A few awesome things happened, too


The day of the Sandy Hook School shooting, I fell apart just like a lot of people. I cried, of course, over the shock and the horror of the children who died. For the parents who wouldn’t get to bring their babies home. And also, with the guilty relief that my children were still healthy and safe.

So for me at least, going into this holiday season has been bittersweet and very emotional. I just wanted to take a minute to think about a few good, happy things that I knew had taken place in the world as I knew it, that were worth focusing on. Because we all need the good:

  • OneRepublic is raising money for Sandy Hook: Sometimes the only good thing we can say about a tragedy is that it shows us the best parts of humanity. Rock band OneRepublic started a fundraiser to help the families who need money for funerals, therapy bills, and missed time from work get back on their feet. They also started the fund by kicking in $20,000 of their own money. I decided that instead of rushing around to buy last-minute Xmas gifts this year, I would donate money in honor of each person I hadn’t yet bought a gift for. If you’d like to donate you can do so here.
  • A USMC captain proposed to his partner at the white house. I started following Matthew Phelps on twitter shortly after DADT was repealed, I think someone re-tweeted his triumphant declaration about how he could finally serve openly and I happened to spot it in my timeline. I congratulated him, he said thanks. So I started following his blog, etc… Captain Phelps writes a lot on his personal blog about his personal experiences both serving under DADT and what has happened after, and his stories have been really eye-opening and informative for me as a civilian. The personal experiences he’s shared changed not only gave me a clearer understanding of DADT but gave me a higher degree of respect for those who serve in the military. So even though I never had the chance to meet him personally, the information he shared was important to me personally, and obviously important on a grander scale. I appreciate his hard work and his service, and wish him and his partner a lifetime of happiness.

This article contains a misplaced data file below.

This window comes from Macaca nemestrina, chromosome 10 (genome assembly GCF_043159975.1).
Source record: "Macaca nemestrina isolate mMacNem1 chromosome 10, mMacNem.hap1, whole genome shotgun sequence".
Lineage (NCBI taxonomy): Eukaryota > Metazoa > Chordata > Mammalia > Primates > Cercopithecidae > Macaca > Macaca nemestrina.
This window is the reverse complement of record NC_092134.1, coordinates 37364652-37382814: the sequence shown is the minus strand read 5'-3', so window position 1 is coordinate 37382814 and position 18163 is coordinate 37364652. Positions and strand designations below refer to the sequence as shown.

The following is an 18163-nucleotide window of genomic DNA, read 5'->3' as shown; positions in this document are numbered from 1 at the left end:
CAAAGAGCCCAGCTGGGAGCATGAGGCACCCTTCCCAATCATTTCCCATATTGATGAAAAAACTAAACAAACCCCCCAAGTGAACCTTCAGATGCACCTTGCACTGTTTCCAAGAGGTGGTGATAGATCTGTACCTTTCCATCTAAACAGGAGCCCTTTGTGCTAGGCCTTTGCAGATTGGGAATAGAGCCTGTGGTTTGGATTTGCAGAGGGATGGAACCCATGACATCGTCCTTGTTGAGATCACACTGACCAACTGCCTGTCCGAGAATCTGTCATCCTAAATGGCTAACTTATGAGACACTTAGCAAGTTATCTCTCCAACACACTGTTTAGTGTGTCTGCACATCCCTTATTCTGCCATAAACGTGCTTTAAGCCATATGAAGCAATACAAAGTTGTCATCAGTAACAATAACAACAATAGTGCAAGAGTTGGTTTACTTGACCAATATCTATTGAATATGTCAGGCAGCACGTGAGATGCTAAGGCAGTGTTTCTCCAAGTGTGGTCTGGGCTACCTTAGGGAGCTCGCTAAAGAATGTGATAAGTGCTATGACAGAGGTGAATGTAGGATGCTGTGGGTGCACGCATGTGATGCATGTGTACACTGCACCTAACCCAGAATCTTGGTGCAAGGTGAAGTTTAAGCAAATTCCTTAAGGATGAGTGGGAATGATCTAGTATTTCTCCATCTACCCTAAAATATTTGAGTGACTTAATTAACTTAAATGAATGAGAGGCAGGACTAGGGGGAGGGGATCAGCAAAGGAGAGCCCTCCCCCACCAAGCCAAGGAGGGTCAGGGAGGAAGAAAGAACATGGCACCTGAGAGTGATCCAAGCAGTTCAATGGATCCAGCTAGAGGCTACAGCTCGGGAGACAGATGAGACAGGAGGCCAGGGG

• A man celebrates a homeless woman’s birthday with her. People who usually are forgotten enjoy celebrating birthdays too and I’d wager most of never think twice about this sort of thing. The video is in Spanish and mine is rusty but seeing her excitement is still beautiful.
  • The Bridegroom and Fearless Projects both got their funding on KickStarter. The nasty little secret about Kickstarter is that if you set a funding goal and don’t reach it, you don’t get any money. Bummer. So I’m a little biased because I contributed to both projects and helped campaign to raise funds for them, but I am really encouraged that both of these projects got fully funded this year: The Bridegroom project was another hopeful light that came out of tragedy. A young man who lost his partner and plans to tell their story to help further the cause of marriage equality. Fearless is a decade-long photo documentary project about brave “out” LGBT athletes in high school and college. Both of these projects, I hope, will have positive social reach. I believed very strongly in their message and the people trying to accomplish them.
  • Husbands–I’ve been pimping this all over, because it’s funny as hell. And it’s the kind of funny you have to think about for just a second, which I utterly adore. Plus, the funny is now also in comic book form. Times like these, you need a good laugh. I’ve watched and re-watched (and read, and re-read) the husbands videos and comics a multitude of times and it’s never stopped being funny to me. Or making me go “awww.” Not many things you can say that about. You can check out the review I did of the Husbands comics at I Smell Sheep, here.